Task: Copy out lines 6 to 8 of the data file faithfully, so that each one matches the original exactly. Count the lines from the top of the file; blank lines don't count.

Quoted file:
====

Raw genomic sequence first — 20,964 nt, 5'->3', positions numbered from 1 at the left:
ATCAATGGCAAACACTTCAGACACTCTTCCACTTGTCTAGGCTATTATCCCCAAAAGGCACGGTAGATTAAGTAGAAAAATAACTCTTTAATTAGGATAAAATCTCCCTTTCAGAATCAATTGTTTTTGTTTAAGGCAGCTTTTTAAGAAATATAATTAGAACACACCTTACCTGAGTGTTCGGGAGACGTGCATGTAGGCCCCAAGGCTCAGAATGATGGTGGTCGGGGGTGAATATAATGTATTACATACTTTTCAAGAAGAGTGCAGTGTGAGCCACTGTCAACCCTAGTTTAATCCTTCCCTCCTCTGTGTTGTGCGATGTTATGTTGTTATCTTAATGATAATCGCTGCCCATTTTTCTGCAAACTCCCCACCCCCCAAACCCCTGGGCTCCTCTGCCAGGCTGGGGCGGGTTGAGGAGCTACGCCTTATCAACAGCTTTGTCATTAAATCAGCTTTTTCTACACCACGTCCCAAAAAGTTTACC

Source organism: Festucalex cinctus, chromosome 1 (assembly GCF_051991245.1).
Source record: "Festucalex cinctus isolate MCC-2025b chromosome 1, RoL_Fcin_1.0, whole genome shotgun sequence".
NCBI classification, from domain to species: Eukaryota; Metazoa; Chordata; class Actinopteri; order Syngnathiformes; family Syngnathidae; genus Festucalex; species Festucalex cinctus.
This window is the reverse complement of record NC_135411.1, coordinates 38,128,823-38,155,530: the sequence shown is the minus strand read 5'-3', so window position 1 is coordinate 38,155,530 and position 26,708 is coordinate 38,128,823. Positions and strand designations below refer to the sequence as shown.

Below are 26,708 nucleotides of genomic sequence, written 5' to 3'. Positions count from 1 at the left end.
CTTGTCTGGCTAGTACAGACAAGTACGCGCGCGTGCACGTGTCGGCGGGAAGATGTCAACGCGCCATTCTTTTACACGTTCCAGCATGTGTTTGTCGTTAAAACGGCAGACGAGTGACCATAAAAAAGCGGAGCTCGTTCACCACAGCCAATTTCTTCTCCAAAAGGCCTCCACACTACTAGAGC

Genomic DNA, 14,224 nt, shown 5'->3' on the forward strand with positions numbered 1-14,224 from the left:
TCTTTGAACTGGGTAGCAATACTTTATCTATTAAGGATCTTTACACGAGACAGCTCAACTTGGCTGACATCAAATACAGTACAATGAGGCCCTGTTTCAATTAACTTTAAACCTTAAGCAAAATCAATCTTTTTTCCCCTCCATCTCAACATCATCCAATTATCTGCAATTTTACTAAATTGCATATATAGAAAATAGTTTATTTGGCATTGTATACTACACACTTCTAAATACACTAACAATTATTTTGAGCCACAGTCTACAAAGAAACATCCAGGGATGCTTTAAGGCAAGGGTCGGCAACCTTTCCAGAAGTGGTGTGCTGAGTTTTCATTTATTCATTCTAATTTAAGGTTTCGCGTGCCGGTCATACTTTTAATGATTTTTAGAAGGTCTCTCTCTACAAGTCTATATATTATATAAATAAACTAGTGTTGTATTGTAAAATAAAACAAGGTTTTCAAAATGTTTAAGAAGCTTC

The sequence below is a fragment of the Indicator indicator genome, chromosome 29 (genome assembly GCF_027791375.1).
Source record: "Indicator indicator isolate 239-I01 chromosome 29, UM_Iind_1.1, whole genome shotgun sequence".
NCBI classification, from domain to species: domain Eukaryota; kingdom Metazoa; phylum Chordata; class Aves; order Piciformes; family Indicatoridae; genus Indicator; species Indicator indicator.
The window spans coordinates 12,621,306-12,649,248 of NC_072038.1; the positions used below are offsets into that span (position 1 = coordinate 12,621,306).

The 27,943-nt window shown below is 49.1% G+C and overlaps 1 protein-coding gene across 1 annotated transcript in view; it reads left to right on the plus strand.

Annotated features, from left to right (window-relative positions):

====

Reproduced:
This window is the reverse complement of record NC_135411.1, coordinates 38,128,823-38,155,530: the sequence shown is the minus strand read 5'-3', so window position 1 is coordinate 38,155,530 and position 26,708 is coordinate 38,128,823. Positions and strand designations below refer to the sequence as shown.

Below are 26,708 nucleotides of genomic sequence, written 5' to 3'. Positions count from 1 at the left end.
CTTGTCTGGCTAGTACAGACAAGTACGCGCGCGTGCACGTGTCGGCGGGAAGATGTCAACGCGCCATTCTTTTACACGTTCCAGCATGTGTTTGTCGTTAAAACGGCAGACGAGTGACCATAAAAAAGCGGAGCTCGTTCACCACAGCCAATTTCTTCTCCAAAAGGCCTCCACACTACTAGAGC